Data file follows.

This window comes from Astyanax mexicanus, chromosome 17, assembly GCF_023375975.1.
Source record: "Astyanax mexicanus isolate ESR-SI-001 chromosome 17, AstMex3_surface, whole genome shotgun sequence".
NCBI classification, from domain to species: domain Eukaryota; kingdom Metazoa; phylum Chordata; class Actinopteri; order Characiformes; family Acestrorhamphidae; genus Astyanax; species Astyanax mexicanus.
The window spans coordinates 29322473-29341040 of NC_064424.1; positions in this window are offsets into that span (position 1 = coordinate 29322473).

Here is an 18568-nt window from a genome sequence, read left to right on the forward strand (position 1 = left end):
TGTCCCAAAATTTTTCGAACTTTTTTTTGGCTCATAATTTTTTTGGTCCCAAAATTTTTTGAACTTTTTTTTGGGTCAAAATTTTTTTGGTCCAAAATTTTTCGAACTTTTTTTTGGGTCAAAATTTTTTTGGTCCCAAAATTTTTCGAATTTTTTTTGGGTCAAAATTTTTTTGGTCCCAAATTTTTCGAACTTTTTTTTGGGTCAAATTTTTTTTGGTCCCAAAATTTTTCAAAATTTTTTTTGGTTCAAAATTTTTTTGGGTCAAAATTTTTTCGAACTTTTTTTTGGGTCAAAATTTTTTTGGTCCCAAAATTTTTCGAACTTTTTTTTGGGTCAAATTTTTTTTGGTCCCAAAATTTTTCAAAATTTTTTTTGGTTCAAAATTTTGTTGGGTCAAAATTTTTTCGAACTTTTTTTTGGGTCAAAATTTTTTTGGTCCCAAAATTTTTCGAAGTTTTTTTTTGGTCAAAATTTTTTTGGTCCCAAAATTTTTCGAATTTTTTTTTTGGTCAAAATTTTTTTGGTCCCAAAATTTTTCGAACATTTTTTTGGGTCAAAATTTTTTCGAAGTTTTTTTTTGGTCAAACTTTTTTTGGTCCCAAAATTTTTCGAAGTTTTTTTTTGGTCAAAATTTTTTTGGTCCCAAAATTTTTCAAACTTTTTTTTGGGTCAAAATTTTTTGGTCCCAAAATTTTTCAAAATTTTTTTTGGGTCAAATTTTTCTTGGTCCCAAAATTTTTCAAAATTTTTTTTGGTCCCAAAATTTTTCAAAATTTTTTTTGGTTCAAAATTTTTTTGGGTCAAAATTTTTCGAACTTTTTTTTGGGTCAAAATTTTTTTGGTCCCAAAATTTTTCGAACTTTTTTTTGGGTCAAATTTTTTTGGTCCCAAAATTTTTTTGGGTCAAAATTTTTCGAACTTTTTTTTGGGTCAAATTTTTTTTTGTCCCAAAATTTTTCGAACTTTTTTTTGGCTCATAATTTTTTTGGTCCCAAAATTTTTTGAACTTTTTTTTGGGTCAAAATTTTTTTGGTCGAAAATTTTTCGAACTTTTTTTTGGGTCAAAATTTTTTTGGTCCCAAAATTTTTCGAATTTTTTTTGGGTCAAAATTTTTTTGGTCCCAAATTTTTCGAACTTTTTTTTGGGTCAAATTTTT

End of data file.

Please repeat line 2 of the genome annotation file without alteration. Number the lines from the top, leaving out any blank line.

Source record: "Astyanax mexicanus isolate ESR-SI-001 chromosome 17, AstMex3_surface, whole genome shotgun sequence".